The Heart of Data Virtualization (Part 3)

Posted by Steve Cormier

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10/13/15 11:14 PM

Part 3: Data Virtualization to the Rescue

In Part 2 of this article, we explored how creating a data warehouse meant buying hardware, and software, and managing it, and doing backups, and version upgrades, and having more DBA’s, and how something new was needed.

Enter the concept of data virtualization.

The idea was to create something akin to a ‘logical data warehouse’ that would do much of what a data warehouse does, including having a good OOD/Normalized model, but that would pull the data from the original systems on-demand.

Data virtualization lowers cost significantly in many areas, and because computer systems are so much faster than they have been in the past, pulling from the operational systems is very often possible without disrupting them. Where that isn’t the case, DV also uses sophisticated caching mechanisms (temporary data stores that hold often-used data) to lessen strain on the operational systems. DV doesn’t necessarily eliminate the need for a data warehouse, because a warehouse may be necessary for certain complex data integrations from multiple systems, but in many situations the operational systems contain as much data as is needed for analysis, or the older data can be sent off to cheaper archival data stores with the same structure and knitted together with the current data via DV. Where there is a data warehouse, DV can integrate it with other sources, which can be a very powerful combination.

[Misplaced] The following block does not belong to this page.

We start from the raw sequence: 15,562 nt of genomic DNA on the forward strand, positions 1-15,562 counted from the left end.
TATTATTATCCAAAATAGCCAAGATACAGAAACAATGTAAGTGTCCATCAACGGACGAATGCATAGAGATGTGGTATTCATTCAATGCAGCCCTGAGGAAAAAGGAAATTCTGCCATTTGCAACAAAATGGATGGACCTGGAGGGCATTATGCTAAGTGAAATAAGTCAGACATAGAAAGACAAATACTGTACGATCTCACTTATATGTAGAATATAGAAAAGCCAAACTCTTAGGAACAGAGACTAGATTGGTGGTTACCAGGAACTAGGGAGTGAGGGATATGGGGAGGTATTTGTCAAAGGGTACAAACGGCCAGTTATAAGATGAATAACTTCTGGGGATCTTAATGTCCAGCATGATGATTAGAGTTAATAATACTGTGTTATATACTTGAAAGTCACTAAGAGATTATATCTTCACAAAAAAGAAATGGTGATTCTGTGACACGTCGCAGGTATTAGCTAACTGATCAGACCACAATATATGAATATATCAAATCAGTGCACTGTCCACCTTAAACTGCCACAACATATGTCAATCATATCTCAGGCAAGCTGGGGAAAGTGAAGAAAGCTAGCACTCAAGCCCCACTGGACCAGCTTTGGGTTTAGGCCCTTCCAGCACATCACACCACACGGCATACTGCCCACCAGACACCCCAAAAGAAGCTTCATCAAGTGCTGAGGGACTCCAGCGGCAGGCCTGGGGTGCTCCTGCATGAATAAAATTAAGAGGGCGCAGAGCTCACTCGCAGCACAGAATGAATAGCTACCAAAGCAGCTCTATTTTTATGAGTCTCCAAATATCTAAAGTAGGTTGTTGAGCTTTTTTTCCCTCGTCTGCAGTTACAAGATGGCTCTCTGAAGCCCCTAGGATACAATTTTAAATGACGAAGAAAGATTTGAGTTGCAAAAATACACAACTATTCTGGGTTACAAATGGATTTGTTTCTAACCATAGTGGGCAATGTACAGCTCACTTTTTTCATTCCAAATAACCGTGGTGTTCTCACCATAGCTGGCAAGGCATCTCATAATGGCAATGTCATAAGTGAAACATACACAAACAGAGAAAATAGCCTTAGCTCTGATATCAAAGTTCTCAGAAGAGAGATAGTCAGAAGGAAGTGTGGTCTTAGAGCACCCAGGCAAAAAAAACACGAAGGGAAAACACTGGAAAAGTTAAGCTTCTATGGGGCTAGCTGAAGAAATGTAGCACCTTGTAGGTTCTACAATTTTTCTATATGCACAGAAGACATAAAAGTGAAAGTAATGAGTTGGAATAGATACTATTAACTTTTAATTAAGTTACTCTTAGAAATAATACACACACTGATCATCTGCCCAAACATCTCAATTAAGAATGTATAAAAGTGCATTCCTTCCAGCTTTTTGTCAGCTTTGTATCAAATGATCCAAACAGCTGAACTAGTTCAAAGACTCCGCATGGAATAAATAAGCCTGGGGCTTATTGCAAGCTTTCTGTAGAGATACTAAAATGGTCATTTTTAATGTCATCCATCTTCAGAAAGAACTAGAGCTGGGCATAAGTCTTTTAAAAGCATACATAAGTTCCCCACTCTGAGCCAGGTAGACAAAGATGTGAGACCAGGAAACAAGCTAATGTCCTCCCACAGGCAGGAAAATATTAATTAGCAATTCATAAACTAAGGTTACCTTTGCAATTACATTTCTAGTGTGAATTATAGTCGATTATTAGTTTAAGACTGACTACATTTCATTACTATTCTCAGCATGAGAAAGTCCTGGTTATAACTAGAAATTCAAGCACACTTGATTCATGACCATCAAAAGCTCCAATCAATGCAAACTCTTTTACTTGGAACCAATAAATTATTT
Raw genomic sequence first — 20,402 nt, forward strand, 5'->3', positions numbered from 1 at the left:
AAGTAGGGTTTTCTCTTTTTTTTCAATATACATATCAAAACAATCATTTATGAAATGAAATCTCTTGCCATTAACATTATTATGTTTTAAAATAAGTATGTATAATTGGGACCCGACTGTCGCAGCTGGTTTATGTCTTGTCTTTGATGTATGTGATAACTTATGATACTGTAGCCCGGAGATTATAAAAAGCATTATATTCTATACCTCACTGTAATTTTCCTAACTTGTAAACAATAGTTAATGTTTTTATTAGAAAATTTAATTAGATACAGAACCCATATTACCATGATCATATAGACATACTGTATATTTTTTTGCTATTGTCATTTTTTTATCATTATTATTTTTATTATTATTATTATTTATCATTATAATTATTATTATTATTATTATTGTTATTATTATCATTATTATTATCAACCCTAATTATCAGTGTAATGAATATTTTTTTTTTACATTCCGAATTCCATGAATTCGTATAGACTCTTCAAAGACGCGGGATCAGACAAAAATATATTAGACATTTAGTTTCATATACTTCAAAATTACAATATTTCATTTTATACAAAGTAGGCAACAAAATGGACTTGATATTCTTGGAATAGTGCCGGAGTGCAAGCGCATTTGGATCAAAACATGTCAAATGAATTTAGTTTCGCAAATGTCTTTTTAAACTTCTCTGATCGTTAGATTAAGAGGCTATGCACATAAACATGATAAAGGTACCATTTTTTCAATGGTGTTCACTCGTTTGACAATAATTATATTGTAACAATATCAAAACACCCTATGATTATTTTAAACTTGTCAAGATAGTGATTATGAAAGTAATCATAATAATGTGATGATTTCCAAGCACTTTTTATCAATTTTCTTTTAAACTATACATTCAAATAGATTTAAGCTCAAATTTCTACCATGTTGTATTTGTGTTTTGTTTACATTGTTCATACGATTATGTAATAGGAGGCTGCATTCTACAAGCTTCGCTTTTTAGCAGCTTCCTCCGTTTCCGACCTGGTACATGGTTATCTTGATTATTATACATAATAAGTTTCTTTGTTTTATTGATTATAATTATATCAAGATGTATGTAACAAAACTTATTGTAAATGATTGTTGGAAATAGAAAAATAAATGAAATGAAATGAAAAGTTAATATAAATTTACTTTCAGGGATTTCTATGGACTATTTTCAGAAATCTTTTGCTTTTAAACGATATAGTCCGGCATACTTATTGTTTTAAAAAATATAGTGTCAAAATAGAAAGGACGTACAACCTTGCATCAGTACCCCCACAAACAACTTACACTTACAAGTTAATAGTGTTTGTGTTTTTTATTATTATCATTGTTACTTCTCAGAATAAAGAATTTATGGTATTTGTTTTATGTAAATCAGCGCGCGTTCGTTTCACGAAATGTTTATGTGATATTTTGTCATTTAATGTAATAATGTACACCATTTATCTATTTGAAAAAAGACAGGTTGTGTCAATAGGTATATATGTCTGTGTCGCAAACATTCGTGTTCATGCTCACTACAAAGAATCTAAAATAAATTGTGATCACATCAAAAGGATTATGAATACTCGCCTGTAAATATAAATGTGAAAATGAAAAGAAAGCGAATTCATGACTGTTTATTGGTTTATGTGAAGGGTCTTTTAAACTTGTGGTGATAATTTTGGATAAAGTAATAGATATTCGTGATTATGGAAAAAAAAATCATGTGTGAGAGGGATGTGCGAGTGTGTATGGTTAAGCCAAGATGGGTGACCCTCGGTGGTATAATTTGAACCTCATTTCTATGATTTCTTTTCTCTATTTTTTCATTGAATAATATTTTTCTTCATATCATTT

Still, despite the great value of this new technology, without a good model, the whole thing turns to dung.

Why is that?

Well, just because you virtualize doesn’t mean you can’t virtualize garbage.

I’ll give an example.

I have Jane Jones in three different operational systems with differing representations. I can create a bad central model in the virtualization (semantic) layer that doesn’t integrate Jane into a single person representation. If I do this, all the same issues of maintenance and possible error still exist. Realize that this pattern is a definite possibility. People want to get data out of the original sources quickly, and they may not care too much how they do it. Jane may end up existing in different versions in the original systems, and also existing in different versions in several virtualized data stores drawn from the different operational systems.